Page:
Driving desired behaviour - are you sure of what’s happening? June 15th, 2015

How do customers react when shown graphic visualisations? It’s not always positive and could be costing you in ways you’ve not considered.

My advise, test what you plan to publish for your customers.

Data visualisation, a current zeitgeist and according to many; you have to be doing it, it’s really easy, hugely satisfying and by just following a few simple steps you’ll be a god to all things data.

Or maybe not.

Taking direction form ‘best practice’ without understanding your customers goals, needs and ability to comprehend information may prove unwise and could be costing you in reputation, recommendation or worst still revenue and increased costs.

Our hypothesis: increased clarity reduces the frequency and need for calling customer services.

What did we test: customer data visualised using a number of charting techniques.

How did we test: one to one interviews lasting around 40 minutes.

What test material did we use: html prototype with parsed XML data visualised using the d3 JavaScript library.

Use case and context: For the average customer the information shown would be 100-200 individual items. For a high usage customer this can run to 1000-2000 lines of detail.


Building an html prototype incorporating the d3 JavaScript library allowed us to understand which of the available visualisation methods were most appropriate for our data.

Further benefit of using HTML was realised as we started revising the concepts as we began to understand the data we would end up publishing to the customer. The ability to do so would have been almost impossible outside of code and we’d have been unaware of a number of anomalies that commonly occur (and drive calls) within the data set.

Visualising the data directed our subsequent design decisions whilst at the same time identifying a number of additional functional requirements to support the programme objectives.

Working in code also mitigated the risk of development teams suggesting the planed approach would not be possible later in the delivery phase as we were using the exact same XML schema currently used in the live systems.

We selected five of the available charting types to take into test. These ranged from the simple bar to visually complex bottle to review against a control of the current tabular view.

The reaction: it was polarised.

Customers either ‘like’ graphics or just don’t see the point. Each group show underlying concerns that add further unexpected levels of risk.

Unsurprisingly those participants that ‘liked’ visualisations took time to investigate the detail and became enlightened to the information within, however. The principle of enlightenment in our case added a level of understanding that drove a negative behaviour - increasing the possibility of calling to query an item. Here individuals started asking questions that they had previously no reason for as they became more aware of the detail within the information.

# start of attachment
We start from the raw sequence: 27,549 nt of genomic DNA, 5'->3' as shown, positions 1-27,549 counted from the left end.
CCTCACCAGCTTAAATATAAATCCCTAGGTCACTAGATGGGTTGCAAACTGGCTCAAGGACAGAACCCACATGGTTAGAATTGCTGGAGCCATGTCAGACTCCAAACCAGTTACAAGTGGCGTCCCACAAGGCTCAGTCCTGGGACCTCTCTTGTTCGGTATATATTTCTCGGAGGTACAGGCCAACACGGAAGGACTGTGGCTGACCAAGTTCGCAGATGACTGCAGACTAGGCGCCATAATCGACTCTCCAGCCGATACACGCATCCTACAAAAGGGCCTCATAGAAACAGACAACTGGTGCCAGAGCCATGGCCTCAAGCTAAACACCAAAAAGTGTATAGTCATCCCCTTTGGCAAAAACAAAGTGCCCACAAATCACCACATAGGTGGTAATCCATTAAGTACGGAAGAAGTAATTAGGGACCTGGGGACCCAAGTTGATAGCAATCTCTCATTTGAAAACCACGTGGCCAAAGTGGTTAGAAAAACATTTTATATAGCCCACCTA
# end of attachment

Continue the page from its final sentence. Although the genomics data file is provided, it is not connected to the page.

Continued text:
In cases where the inclination to call was not increased a reduced level of satisfaction started to be observed. Satisfaction reduced where customers started to question the original promise they committed too as their understanding in almost all cases is different to reality.

Confirming a number of knowns

With enlightenment being one of the recognised strengths and reasons to present data visually for the client this resulted in the exact opposite behaviour we set out to drive. As detail increased greater uncertainty sets in, this is recognised as a trigger for the next action to be a call.

Also worth noting is that not everyone will be engaged with your service or have the need to do so.

’When serving customers you don’t need to do everything, just meet expectations and deliver on your promise.’

Not all customers are engaged the same way.

‘If you’ve time to look at that you’ve to much time on your hands’

For those with little or no interest in visualisations negative comments were combined with looks of horror when faced with the visualisation for the first time.

Of those that were in this group a common thread was a lack of interest in a visual representation of the familiar tabular view they currently receive.

Those in this group who regularly questioned the content showed increased levels of distrust in graphical views with comments suggesting that detail was being hidden with this ’designer look’!

It wasn’t all bad

Visualisations can prove beneficial, as long as they are simple, clear and require no interaction to discover the detail within. A practice to follow would be to consider the visualisation as a printed artefact where only ink can deliver the detail, as little ink as possible.

Of the options tested the most successful were the simplest. The design that added structure, order and clarity was most appreciated.

The test showed clearly that classified type was most beneficial. Surprisingly were monetary values existed these proved almost secondary alongside the type and reason associated with the detail.

The option that proved most capable of driving the required behaviour was the least visual presented. In reality this added colour to a tabular view, much more design than this suggested that the test hypothesis would not be proven correct and therefore result in an increase in calls not a reduction.

Lessons learnt, understand your audience and the behaviours you potentially drive.

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I'm Adam Fellowes, helping teams build trust, inspire loyalty and improve digital product experiences, find out how...

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